• Hawthorne, W.D., 1995. Ecological profiles of Ghanaian forest trees. Tropical Forestry Papers 29. Oxford Forestry Institute, Department of Plant Sciences, University of Oxford, United Kingdom. 345 pp.
• Hawthorne, W. & Jongkind, C., 2006. Woody plants of western African forests: a guide to the forest trees, shrubs and lianes from Senegal to Ghana. Kew Publishing, Royal Botanic Gardens, Kew, United Kingdom. 1023 pp.
• Lewis, G., Schrire, B., MacKinder, B. & Lock, M., 2005. Legumes of the world. Royal Botanic Gardens, Kew, Richmond, United Kingdom. 577 pp.
• Normand, D. & Paquis, J., 1976. Manuel d’identification des bois commerciaux. Tome 2. Afrique guinéo-congolaise. Centre Technique Forestier Tropical, Nogent-sur-Marne, France. 335 pp.
• Voorhoeve, A.G., 1979. Liberian high forest trees. A systematic botanical study of the 75 most important or frequent high forest trees, with reference to numerous related species. Agricultural Research Reports 652, 2nd Impression. Centre for Agricultural Publishing and Documentation, Wageningen, Netherlands. 416 pp.
• White, L. & Abernethy, K., 1997. A guide to the vegetation of the Lopé Reserve, Gabon. 2nd edition. Wildlife Conservation Society, New York, United States. 224 pp.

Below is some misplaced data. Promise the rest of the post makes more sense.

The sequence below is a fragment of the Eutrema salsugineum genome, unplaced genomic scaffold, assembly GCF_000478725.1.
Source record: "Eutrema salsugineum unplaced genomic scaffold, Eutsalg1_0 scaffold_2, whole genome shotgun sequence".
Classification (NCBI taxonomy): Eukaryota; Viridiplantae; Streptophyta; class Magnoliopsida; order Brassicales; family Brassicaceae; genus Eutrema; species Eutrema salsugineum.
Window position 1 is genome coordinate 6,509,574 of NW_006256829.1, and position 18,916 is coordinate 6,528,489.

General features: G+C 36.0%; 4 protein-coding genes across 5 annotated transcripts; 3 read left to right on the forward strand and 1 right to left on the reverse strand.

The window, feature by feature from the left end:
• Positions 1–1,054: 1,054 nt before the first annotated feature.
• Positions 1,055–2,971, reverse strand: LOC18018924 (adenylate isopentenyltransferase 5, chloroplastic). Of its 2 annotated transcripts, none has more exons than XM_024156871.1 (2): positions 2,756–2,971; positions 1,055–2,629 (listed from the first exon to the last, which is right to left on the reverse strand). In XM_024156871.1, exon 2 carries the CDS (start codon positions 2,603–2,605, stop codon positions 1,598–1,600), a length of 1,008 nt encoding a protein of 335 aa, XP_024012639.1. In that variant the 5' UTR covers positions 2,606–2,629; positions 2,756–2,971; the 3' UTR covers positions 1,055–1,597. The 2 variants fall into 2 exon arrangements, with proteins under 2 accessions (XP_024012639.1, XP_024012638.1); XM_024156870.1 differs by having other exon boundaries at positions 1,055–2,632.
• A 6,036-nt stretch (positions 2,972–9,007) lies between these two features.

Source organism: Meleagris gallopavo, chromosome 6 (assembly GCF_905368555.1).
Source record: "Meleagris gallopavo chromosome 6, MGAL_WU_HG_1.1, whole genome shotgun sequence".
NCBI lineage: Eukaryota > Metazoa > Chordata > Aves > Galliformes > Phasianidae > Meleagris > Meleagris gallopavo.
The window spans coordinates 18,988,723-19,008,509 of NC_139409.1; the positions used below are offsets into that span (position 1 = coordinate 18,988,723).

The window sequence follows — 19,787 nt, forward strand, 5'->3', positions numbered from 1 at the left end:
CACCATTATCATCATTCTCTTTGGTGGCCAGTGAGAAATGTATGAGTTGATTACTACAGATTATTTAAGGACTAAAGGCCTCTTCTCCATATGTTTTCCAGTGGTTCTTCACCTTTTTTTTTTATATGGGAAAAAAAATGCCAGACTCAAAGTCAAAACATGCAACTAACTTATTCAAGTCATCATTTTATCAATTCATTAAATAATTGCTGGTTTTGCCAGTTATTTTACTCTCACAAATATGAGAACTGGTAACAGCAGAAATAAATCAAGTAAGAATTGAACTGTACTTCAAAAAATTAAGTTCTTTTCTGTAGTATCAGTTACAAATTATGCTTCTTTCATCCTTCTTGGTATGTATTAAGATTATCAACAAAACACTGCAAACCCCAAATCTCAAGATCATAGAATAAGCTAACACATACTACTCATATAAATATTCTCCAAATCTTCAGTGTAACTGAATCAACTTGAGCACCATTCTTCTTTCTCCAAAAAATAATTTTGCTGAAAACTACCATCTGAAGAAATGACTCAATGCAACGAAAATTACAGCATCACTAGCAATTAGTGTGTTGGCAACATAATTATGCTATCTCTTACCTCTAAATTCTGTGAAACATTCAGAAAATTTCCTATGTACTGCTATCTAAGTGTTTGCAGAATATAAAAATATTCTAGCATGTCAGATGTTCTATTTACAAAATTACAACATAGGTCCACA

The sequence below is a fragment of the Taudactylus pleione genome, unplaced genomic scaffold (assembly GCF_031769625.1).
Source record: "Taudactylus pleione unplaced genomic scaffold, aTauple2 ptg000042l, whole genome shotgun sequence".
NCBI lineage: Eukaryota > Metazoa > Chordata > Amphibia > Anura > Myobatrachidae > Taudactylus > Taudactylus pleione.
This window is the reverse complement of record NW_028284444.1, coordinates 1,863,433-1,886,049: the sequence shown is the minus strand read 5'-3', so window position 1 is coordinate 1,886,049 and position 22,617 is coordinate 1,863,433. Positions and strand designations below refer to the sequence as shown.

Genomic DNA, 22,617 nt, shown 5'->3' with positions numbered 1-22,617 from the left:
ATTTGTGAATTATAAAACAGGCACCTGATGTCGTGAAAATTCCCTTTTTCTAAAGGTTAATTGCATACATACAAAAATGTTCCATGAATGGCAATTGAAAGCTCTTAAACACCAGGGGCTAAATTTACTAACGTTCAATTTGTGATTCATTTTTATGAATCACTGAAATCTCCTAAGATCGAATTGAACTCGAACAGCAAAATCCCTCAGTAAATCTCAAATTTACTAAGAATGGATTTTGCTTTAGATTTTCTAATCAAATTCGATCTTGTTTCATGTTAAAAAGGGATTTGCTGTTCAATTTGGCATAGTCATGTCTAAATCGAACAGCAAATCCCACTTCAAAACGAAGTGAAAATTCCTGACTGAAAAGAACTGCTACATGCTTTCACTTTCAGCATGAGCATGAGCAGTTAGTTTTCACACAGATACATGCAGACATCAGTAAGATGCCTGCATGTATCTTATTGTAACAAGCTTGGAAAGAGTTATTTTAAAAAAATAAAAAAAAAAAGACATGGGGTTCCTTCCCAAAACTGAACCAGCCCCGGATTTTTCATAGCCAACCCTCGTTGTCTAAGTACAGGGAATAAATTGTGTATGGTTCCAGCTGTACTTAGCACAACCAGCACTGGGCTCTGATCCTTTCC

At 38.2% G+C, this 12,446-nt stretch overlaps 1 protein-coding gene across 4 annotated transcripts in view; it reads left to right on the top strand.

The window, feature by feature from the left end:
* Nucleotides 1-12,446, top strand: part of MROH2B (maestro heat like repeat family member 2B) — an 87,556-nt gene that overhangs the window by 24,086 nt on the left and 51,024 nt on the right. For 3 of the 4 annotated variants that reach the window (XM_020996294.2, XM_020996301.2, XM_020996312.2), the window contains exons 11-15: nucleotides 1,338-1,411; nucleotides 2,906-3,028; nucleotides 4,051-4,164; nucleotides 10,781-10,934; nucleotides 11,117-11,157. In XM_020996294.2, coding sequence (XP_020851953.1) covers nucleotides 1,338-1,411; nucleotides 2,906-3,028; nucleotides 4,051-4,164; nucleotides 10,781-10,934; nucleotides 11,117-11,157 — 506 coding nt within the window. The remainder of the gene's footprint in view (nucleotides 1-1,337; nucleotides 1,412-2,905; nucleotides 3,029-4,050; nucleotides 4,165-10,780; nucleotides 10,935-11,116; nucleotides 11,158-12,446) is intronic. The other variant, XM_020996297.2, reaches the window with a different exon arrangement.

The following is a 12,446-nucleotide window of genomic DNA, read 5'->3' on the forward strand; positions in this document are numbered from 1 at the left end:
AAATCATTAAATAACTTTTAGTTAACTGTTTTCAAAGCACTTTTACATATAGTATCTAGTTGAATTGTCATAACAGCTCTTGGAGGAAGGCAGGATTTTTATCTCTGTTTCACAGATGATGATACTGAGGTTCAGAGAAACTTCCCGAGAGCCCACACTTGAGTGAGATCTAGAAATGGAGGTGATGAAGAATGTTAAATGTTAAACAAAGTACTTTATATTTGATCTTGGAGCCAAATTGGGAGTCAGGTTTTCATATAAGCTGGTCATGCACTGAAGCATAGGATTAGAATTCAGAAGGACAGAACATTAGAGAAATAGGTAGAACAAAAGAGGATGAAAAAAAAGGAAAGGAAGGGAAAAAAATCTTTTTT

R.H.M.J. Lemmens
PROTA Network Office Europe, Wageningen University, P.O. Box 341, 6700 AH Wageningen, Netherlands

R.H.M.J. Lemmens
PROTA Network Office Europe, Wageningen University, P.O. Box 341, 6700 AH Wageningen, Netherlands
D. Louppe
CIRAD, Département Environnements et Sociétés, Cirad es-dir, Campus international de Baillarguet, TA C-DIR / B (Bât. C, Bur. 113), 34398 Montpellier Cedex 5, France
A.A. Oteng-Amoako
Forestry Research Institute of Ghana (FORIG), University P.O. Box 63, KNUST, Kumasi, Ghana
Associate editors
E.A. Obeng
Forestry Research Institute of Ghana (FORIG), University P.O. Box 63, KNUST, Kumasi, Ghana
Photo editor
G.H. Schmelzer
PROTA Network Office Europe, Wageningen University, P.O. Box 341, 6700 AH Wageningen, Netherlands

Correct citation of this article:
Lemmens, R.H.M.J., 2010. Pellegriniodendron diphyllum (Harms) J.Léonard. In: Lemmens, R.H.M.J., Louppe, D. & Oteng-Amoako, A.A. (Editors). Prota 7(2): Timbers/Bois d’œuvre 2. [CD-Rom]. PROTA, Wageningen, Netherlands.
Pellegriniodendron diphyllum

Pellegriniodendron diphyllum